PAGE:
Wimauma caught Elizabeth "Liz'' Gutierrez’s attention and that of her organization, Enterprising Latinas, because it’s a community with visibly marked needs; a community in which the organization could have a major impact.

“We could have chosen to work in other needy communities such as Sulphur Springs or the USF area in Tampa, but Wimauma is unique in that it doesn’t have the benefits other communities enjoy, such as the infrastructure of organizations that provide social services that not only help people deal with the symptoms of poverty, but also help them to confront and overcome it,” Gutierrez says.

“This is one of the most challenging locales because individuals here are facing substancial obstacles to arise from poverty. We can’t cover the sun with a finger, we need strong investments, and we’re not talking about charity,” Gutierrez adds. “We’re talking about the creation of training for women that will lead them to contribute to the economy while at the same time becoming beneficiaries of that contribution. Women and immigrants are amongst the strongest economic motors. We are the ones starting businesses at higher rates.''

Gutierrez wants to make very clear that her job is not to provide charity, but to build communities, provide training, create the path to opportunity for the women of Tampa Bay.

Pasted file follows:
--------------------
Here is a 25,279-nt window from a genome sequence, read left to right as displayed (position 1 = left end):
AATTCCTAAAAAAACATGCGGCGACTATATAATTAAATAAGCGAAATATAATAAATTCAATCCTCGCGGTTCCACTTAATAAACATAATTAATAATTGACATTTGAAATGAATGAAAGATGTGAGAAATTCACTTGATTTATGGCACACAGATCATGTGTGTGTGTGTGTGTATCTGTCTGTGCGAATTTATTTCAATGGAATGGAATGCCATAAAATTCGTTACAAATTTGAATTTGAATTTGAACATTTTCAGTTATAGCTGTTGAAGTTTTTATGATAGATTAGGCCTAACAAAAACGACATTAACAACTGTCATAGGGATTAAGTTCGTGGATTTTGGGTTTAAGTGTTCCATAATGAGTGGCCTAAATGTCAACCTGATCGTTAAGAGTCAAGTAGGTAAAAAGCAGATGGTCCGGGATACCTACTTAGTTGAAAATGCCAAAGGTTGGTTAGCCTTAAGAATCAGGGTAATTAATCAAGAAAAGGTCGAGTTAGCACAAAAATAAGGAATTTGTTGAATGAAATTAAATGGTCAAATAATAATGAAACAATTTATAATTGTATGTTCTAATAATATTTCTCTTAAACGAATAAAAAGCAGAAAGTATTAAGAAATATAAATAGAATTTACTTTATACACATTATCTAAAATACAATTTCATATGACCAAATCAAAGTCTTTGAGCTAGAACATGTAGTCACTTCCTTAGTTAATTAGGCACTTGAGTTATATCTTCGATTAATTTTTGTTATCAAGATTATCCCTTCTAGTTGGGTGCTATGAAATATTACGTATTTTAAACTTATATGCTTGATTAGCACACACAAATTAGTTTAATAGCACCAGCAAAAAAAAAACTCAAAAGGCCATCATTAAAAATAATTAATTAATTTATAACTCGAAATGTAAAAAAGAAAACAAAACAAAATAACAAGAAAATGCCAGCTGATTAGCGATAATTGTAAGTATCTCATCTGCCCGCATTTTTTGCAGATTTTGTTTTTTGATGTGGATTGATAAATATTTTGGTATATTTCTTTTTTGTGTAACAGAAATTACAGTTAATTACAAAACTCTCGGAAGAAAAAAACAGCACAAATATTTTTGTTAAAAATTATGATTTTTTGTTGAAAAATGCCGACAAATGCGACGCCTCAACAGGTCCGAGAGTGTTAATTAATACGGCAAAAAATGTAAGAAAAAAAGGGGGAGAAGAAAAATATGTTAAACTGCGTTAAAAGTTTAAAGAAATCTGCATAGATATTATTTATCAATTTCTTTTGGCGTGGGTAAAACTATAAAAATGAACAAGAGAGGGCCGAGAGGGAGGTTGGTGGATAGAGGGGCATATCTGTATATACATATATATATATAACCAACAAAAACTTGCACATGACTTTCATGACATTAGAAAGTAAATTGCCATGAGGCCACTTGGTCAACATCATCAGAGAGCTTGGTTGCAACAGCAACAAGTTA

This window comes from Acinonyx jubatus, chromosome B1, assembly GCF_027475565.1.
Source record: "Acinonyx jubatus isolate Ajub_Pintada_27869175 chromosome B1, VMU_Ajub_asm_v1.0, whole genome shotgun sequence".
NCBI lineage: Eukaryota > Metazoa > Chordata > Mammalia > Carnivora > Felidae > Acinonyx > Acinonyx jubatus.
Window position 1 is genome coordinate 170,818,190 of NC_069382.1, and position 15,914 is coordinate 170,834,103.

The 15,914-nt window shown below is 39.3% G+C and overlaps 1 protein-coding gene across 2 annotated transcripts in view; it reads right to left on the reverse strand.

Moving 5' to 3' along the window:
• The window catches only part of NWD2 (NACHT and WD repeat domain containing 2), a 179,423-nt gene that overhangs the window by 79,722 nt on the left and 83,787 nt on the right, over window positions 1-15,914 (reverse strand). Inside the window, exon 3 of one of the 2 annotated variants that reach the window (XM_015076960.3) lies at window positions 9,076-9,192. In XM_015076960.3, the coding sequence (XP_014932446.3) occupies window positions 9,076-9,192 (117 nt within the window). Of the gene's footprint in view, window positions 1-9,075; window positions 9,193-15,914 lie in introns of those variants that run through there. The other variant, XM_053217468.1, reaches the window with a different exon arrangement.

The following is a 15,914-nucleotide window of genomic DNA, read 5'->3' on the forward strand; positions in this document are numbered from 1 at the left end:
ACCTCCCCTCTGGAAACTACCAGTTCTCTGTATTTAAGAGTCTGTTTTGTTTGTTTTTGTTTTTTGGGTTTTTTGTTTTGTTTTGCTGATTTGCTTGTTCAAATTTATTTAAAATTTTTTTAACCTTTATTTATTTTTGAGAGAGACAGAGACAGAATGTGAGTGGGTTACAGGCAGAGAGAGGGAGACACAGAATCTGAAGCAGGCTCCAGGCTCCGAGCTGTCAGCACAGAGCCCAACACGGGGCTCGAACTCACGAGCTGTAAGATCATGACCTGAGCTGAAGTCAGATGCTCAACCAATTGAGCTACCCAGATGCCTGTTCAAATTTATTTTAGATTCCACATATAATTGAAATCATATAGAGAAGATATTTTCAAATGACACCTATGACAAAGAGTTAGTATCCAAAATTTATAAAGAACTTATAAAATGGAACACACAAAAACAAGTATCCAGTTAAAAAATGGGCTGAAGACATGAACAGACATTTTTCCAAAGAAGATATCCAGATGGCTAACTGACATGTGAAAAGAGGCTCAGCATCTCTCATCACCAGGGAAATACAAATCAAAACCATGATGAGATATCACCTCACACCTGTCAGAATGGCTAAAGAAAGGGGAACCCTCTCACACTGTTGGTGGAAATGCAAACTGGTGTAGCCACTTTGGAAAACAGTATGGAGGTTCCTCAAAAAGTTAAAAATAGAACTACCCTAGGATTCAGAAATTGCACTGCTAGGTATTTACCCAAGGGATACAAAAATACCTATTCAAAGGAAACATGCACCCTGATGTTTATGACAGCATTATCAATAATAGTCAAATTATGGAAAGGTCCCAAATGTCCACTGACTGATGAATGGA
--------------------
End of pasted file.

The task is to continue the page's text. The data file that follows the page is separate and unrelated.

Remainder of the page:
“The economic contribution of Hispanic women in this country is undeniable, but they are not benefitting from their contribution,” Gutierrez says. “The existing gap in earnings is insulting. For every dollar a white man earns, Hispanic women earn 55 cents. This is a moral crisis. In Florida, it is expected to take 23 years before the gap is breached.” 

Gutierrez adds that Enterprising Latinas provides women with the training necessary to become an active force in the
Enterprising Latinas seeks to transform the needs of Wimauma into sustainable economic opportunities that will allow women to secure a more promising future through preparation for new jobs and launching new businesses.
 development of the town’s economy. The Women's Opportunity Center is designed to empower women personally and professionally by teaching them how to become successful entrepreneurs, launch their own businesses in the community and thrive.

According to a report by the U.S. Chamber of Commerce, the impact of businesswomen on the national economy is more than $3 trillion, and Hispanic female business owners provide jobs for 7.5 million people.

As the doors to the Women’s Opportunity Center open, so will the opportunity for women to access services and launch businesses.

For now, the initiative counts 38 women who are receiving the necessary training to get their child care licenses. The idea is to have seven quality childcare centers open in Wimauma to meet the community’s needs. Except for those administered by RCMA (Redlands Christian Migrant Association), no child care services are available in Wimauma. And RCMA only provides child care services for the children of farmworkers.